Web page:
will47 Feb 27, 2014 06:26 PM

              TVP as others have said, but I would try the things out there that don't use processed soy - some good options which are based on seitan and / or actual tofu. The Upton one mentioned is not bad, and there's a new European brand that Whole Foods sells that seems promising as well.

              Frozen tofu, as mentioned above, also has a great texture in stews, though not as literal as some of the other options.

              1. weinstein5 Jan 3, 2014 08:42 AM

                my favorite is from Upton Naturals - http://www.uptonsnaturals.com/ a seitan based ground beef/sausage substitute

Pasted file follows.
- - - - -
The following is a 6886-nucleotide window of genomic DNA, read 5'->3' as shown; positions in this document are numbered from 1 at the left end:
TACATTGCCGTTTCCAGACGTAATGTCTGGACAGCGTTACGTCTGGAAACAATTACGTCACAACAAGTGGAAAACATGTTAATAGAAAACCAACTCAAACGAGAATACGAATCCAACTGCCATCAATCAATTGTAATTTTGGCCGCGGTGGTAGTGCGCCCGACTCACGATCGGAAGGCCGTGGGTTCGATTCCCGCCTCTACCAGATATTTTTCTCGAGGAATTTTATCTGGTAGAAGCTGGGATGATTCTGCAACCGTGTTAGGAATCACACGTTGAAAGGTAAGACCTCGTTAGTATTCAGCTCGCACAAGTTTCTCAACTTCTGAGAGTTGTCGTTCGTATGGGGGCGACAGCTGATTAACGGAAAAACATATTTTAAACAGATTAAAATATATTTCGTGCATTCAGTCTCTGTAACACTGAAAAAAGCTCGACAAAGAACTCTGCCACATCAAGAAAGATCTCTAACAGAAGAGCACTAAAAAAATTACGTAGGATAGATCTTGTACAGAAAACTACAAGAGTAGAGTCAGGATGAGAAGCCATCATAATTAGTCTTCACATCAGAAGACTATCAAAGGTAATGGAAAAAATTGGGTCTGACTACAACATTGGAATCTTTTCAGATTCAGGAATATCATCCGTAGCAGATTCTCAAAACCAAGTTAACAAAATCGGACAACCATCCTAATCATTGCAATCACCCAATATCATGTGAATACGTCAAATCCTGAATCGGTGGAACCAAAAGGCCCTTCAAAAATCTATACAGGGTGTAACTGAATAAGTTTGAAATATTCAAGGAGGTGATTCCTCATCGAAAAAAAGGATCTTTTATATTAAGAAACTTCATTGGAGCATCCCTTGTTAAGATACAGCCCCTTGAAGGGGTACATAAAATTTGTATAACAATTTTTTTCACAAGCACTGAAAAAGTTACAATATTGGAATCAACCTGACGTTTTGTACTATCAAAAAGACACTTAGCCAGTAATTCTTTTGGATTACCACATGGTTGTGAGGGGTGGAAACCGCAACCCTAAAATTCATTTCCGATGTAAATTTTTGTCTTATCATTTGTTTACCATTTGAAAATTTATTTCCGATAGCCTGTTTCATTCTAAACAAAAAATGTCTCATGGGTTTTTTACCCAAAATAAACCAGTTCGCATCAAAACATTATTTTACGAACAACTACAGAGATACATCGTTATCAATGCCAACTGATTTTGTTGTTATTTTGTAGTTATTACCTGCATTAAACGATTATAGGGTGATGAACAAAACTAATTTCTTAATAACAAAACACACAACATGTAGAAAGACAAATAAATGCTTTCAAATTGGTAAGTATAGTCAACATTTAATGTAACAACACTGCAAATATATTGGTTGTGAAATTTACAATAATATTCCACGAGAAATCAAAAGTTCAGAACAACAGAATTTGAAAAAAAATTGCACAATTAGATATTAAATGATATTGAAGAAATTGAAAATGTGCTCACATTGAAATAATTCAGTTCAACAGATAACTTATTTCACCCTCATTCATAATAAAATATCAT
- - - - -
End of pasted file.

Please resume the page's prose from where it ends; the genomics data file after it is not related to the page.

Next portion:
2 Replies
                1. re: weinstein5
                  ninrn Jan 3, 2014 08:20 PM

                  I forgot about Upton Naturals! If you can handle gluten well, EWSflash, this is probably the most healthy of the fake meats. It's not TVP at all, just ground up seitan, -- no sugar, no GMO's, no weird starchy fillers. Not as convincing as the junkier ones, but can hold its own in a chili. I think they make a really good seitan chorizo, too.

                  1. re: ninrn
                    relizabeth Mar 3, 2014 05:49 PM

                    I eat meat but my husband doesnt and we are both very happy with Upton's. Their chorizo is a frequent taco filling in our house.

                2. n
                  ninrn Jan 2, 2014 12:17 PM

                  My favorite fake/TVP ground beef is Smart Ground by Light Life. They have it in a lot of regular supermarkets as well as at health food stores, and they sell a bulk version to restaurants and cafeterias. In a highly flavored dish, it's almost impossible to tell it's not ground beef.